Deducting a Home Office: Simpler May Be Better
For those of us who go to a downtown office every weekday, the benefits of working from home glow brightly: no morning commute and working in sweatpants! My kitchen, my coffee! Walking my own dog! And, perhaps, a nice tax deduction for using a home office.
As we will discuss below, qualifying for a home office deduction takes a lot more than just working from home, but we thought the time was right for discussing home offices, and in particular, a simplified deduction method that the IRS started offering in 2013. Since this method has been allowed for the past year, this isn’t breaking news; but the simplified deduction is a terrific option – better than it looks at first glance.
The simplified method provides a maximum deduction of $1,500, for offices that are 300 square feet or more. For taxpayers who have been deducting home office expenses for many years, this might sound like a measly allowance; however, there are additional benefits to claiming the simplified method that increase its value beyond the $5/square foot permitted.
Do you have a deductible home office? Working from home is increasingly common – but not all home work areas qualify for a tax deduction. Before you read further, check your situation against these general criteria:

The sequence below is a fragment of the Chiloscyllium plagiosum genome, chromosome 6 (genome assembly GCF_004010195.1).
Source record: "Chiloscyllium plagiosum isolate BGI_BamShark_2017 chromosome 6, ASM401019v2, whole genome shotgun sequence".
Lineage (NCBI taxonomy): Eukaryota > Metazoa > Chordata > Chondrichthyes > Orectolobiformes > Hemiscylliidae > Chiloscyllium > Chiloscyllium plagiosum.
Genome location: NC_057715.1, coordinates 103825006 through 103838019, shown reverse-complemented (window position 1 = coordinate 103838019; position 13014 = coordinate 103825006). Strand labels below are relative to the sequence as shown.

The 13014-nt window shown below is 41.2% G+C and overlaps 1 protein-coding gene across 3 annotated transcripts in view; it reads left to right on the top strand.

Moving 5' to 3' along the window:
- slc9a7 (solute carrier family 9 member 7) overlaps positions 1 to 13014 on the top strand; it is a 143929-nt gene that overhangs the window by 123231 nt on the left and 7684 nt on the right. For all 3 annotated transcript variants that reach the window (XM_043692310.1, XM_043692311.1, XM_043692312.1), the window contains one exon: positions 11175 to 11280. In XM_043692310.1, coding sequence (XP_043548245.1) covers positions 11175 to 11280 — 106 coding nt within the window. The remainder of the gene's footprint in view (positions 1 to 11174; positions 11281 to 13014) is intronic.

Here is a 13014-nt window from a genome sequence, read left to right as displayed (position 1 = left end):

- 1) Your home office is your only office. [Employees who choose to work from home even though the employer supplies office space elsewhere do not qualify for a home office deduction.]
- 2) An office is necessary for your business, and
- 3) Your home office is a separate defined area, room or structure that is used exclusively for business.
How does the traditional version of the deduction work?
We want to show you that the simplified deduction is worth considering. Before we start making our case, here’s a brief review of the traditional home office deduction calculation:
- 1) Certain expenses relating to your home are allocated to your home office based on the percentage of your home occupied by the office. If you have a 300 square foot office and 3,000 square feet of living space in your home, then 10% of the expenses would be allocated to the home deduction.
- 2) The types of items that can be allocated include mortgage interest, real property taxes, homeowner’s insurance, and utilities, as well as depreciation of the cost of your home.
- 3) Depreciation is based on what you originally paid for the home, not its current value, and only the amount of your purchase price that relates to the building, not the land. Depreciation is calculated as 1/39th of your cost of the building for each full year, and the 1/39th is then multiplied by the home office percentage (10% in our example).
The home office deduction is $3,519 – not too shabby! That’ll be a nice chunk out of your self-employment income, if you are self-employed, and all for expenses you would’ve incurred anyway, just from living in the home. However, there are some hidden trade-offs. Let’s take a look at the simplified method and compare.